You may recall this part of the story from back when your teacher talked to you in third grade: How the Pilgrims met Samoset, who stepped out of the forest shadows and greeted them in good English (he had been hanging out with some of the crewmen from those earlier fishing expeditions). Samoset introduced the Pilgrims to Squanto, who really understood English, since he’d been kidnapped by the fishermen and taken to England earlier as a slave, before he escaped, which is a long story. (See: People were more religious in those days. Followed all the Ten Commandments. Never lied. Never stole.) Squanto showed his new buddies where to catch lobster and how to raise corn, using fish as fertilizer.

The plot thickened. Squanto introduced his new friends to Massasoit, leader of the Wampanoag tribe and ruler of the lands surrounding Plymouth Bay. His people had been hard hit by the plague which hit the coast four years before and he was anxious to sign a treaty of peace. In turn, Massoit hoped for help against his powerful neighbors, the Narragansetts, long his tribe’s bloody rivals, and a people almost unscathed by the great outbreak of disease. (Or: as Mitt Romney put it, “We need to be sure we always have a strong military. With plenty of bayonets.)

Well, that’s pretty much the key to the story. The Pilgrims didn’t want to get wiped out after a tough winter. The Wampanoags knew that the enemy of their enemy was their friend and everyone agreed to sign a treaty and keep the peace for half a century. (All the factions in Syria today could understand.)

The invitations went out and the pumpkin pies were baked and Massasoit, with ninety followers, attended the first Thanksgiving in the fall of 1621. The guests brought five deer. The hosts provided fresh bread, roast duck, goose, and wine. (One drunk Englishman started going on about how Obama wanted to take away everyone’s right to own an assault rifle but he soon passed out and was heard from no more.) Believe it or not, turkey was not mentioned by a single eyewitness.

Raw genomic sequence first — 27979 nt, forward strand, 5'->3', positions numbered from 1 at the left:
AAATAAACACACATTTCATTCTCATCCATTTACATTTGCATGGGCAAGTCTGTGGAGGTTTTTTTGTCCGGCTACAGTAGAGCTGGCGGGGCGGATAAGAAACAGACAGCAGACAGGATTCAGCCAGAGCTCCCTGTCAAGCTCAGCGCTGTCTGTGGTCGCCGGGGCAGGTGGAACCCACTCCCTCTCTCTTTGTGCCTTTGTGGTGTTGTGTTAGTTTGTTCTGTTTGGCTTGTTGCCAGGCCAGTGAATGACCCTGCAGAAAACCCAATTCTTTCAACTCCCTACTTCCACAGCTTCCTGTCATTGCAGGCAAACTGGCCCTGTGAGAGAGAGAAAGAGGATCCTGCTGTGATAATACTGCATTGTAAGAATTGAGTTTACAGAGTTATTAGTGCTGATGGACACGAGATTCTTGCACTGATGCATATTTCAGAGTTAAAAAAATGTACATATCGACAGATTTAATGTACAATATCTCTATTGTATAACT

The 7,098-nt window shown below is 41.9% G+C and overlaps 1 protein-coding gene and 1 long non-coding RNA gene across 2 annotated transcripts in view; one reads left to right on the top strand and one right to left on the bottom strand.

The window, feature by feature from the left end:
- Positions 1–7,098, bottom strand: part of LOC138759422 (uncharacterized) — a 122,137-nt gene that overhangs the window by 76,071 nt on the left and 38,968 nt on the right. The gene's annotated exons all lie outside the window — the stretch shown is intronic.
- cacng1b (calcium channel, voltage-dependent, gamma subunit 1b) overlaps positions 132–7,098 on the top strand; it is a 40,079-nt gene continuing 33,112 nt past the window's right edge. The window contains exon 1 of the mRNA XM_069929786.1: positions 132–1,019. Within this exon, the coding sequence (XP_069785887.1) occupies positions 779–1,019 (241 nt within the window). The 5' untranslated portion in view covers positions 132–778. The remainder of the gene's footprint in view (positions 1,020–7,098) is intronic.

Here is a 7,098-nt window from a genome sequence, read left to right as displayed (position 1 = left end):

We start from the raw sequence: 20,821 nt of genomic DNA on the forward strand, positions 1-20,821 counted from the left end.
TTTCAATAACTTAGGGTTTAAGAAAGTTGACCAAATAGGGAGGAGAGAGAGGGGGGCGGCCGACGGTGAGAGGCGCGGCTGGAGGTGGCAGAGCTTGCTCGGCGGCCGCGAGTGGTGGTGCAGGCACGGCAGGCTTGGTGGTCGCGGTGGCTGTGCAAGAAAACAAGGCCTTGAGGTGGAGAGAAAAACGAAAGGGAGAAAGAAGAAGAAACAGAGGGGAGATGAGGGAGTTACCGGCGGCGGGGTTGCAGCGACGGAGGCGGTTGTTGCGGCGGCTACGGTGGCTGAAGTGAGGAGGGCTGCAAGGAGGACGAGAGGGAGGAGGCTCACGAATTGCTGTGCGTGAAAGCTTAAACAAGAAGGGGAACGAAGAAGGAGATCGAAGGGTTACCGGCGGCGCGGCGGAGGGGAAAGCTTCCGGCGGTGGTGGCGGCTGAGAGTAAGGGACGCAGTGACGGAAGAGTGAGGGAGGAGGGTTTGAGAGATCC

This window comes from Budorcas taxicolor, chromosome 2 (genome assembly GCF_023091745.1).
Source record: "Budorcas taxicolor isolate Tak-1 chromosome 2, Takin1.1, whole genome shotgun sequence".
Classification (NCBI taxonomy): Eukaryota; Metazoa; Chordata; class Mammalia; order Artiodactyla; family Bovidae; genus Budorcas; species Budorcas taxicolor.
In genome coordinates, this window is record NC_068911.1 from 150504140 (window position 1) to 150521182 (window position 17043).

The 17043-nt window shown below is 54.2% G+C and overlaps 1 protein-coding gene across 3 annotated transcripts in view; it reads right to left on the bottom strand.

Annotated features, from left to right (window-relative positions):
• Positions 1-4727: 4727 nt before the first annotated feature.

Of course, the Pilgrim’s survived hard times and thrived. (This is why NFL players still point to the sky when they score touchdowns.) Even troubles with tribes beyond Massasoit’s control could not break English spirits. When a sachem named Wituwamat threatened them the Pilgrims took quick action. The chief and three followers were invited into the settlements to talk. There, without warning, Captain Myles Standish and his soldiers fell upon them and cut them to pieces. Then they chopped off Wituwamat’s head and spiked it atop their fort wall. It remained there for years, but apparently did not spoil anyone’s appetite at future Thanksgiving dinners.

Nothing about humanity has really changed in four centuries. The first Pilgrim minister seemed to be “crazed in the brain” and was thrown out of the colony. (Pat Robertson?) John Sprague drank too much and was arrested after he rode his horse into a friend’s house. A married woman was caught having an affair with an Indian. So she was whipped and ordered to wear the letters “AD” for adultery on her sleeve. In another case of married people behaving very badly, a young wife got in trouble after she was left behind while her husband went away on business. When she, too, had an affair, Pilgrim officials arrested everyone involved. All three individuals, husband, wife, and lover were locked, side by side, in the stocks. (Hear that Paula Broadwell and General Petraeus?)

Finally, in 1648, Bradford sat down to write a history of the Plymouth Bay Colony. He was proud that his people had helped English roots take hold in America and compared the Pilgrims to the first candle that helped light a thousand others. (If Wituwamet had been writing the story he might have told it differently; but his head was no longer attached, which did have an effect on his writing ability.)

With a deep sense of satisfaction Bradford noted:

Our fathers were Englishmen who came over this great ocean, and were ready to perish in this wilderness; but they cried unto the Lord, and He heard their voice. Let them therefore praise the Lord, because He is good; and His mercies endure forever.

So, there you have it. The story of the First Thanksgiving, with details added. Tomorrow, thank God for your blessings. And be thankful that you weren’t born in the seventeenth century. May you all digest your turkey in peace and harmony.

As for Rush? Hope he sends us a postcard.